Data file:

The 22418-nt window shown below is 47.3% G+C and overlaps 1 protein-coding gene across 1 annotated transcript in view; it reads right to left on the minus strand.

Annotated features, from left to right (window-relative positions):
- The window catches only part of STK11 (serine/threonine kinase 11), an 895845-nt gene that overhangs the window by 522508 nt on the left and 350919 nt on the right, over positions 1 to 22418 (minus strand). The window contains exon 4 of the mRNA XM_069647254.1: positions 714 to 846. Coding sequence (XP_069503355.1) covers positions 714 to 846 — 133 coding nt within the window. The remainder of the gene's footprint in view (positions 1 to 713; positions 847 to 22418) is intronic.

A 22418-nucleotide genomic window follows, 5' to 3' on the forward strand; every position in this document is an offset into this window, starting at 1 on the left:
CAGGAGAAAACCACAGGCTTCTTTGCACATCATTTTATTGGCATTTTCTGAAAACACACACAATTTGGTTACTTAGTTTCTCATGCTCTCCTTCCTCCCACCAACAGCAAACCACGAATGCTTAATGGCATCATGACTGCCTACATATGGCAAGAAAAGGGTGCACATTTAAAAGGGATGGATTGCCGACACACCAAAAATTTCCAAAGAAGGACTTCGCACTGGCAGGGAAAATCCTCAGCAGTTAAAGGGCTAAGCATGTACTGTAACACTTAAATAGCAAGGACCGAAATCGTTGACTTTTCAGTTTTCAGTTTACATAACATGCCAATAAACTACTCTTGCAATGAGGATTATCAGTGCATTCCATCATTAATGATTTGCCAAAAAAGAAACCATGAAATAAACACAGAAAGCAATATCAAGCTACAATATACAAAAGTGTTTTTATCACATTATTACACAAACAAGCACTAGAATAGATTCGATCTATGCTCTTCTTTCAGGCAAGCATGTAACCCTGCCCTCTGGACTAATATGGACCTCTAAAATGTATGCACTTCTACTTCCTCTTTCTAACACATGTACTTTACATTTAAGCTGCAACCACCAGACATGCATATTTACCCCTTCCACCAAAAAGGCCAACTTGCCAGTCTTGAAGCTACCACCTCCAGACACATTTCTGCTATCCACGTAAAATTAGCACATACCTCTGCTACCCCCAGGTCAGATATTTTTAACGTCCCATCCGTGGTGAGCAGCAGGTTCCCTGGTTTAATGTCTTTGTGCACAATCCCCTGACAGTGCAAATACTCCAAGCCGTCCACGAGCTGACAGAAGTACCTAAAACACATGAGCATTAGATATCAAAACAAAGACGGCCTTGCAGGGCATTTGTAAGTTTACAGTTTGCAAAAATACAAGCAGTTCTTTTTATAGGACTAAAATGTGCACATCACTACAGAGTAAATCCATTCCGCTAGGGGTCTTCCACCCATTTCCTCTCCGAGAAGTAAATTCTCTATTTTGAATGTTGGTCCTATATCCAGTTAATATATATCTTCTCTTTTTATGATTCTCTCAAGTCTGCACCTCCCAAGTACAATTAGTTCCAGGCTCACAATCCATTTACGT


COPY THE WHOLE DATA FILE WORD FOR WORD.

The 22418-nt window shown below is 47.3% G+C and overlaps 1 protein-coding gene across 1 annotated transcript in view; it reads right to left on the minus strand.

Annotated features, from left to right (window-relative positions):
- The window catches only part of STK11 (serine/threonine kinase 11), an 895845-nt gene that overhangs the window by 522508 nt on the left and 350919 nt on the right, over positions 1 to 22418 (minus strand). The window contains exon 4 of the mRNA XM_069647254.1: positions 714 to 846. Coding sequence (XP_069503355.1) covers positions 714 to 846 — 133 coding nt within the window. The remainder of the gene's footprint in view (positions 1 to 713; positions 847 to 22418) is intronic.

A 22418-nucleotide genomic window follows, 5' to 3' on the forward strand; every position in this document is an offset into this window, starting at 1 on the left:
CAGGAGAAAACCACAGGCTTCTTTGCACATCATTTTATTGGCATTTTCTGAAAACACACACAATTTGGTTACTTAGTTTCTCATGCTCTCCTTCCTCCCACCAACAGCAAACCACGAATGCTTAATGGCATCATGACTGCCTACATATGGCAAGAAAAGGGTGCACATTTAAAAGGGATGGATTGCCGACACACCAAAAATTTCCAAAGAAGGACTTCGCACTGGCAGGGAAAATCCTCAGCAGTTAAAGGGCTAAGCATGTACTGTAACACTTAAATAGCAAGGACCGAAATCGTTGACTTTTCAGTTTTCAGTTTACATAACATGCCAATAAACTACTCTTGCAATGAGGATTATCAGTGCATTCCATCATTAATGATTTGCCAAAAAAGAAACCATGAAATAAACACAGAAAGCAATATCAAGCTACAATATACAAAAGTGTTTTTATCACATTATTACACAAACAAGCACTAGAATAGATTCGATCTATGCTCTTCTTTCAGGCAAGCATGTAACCCTGCCCTCTGGACTAATATGGACCTCTAAAATGTATGCACTTCTACTTCCTCTTTCTAACACATGTACTTTACATTTAAGCTGCAACCACCAGACATGCATATTTACCCCTTCCACCAAAAAGGCCAACTTGCCAGTCTTGAAGCTACCACCTCCAGACACATTTCTGCTATCCACGTAAAATTAGCACATACCTCTGCTACCCCCAGGTCAGATATTTTTAACGTCCCATCCGTGGTGAGCAGCAGGTTCCCTGGTTTAATGTCTTTGTGCACAATCCCCTGACAGTGCAAATACTCCAAGCCGTCCACGAGCTGACAGAAGTACCTAAAACACATGAGCATTAGATATCAAAACAAAGACGGCCTTGCAGGGCATTTGTAAGTTTACAGTTTGCAAAAATACAAGCAGTTCTTTTTATAGGACTAAAATGTGCACATCACTACAGAGTAAATCCATTCCGCTAGGGGTCTTCCACCCATTTCCTCTCCGAGAAGTAAATTCTCTATTTTGAATGTTGGTCCTATATCCAGTTAATATATATCTTCTCTTTTTATGATTCTCTCAAGTCTGCACCTCCCAAGTACAATTAGTTCCAGGCTCACAATCCATTTACGT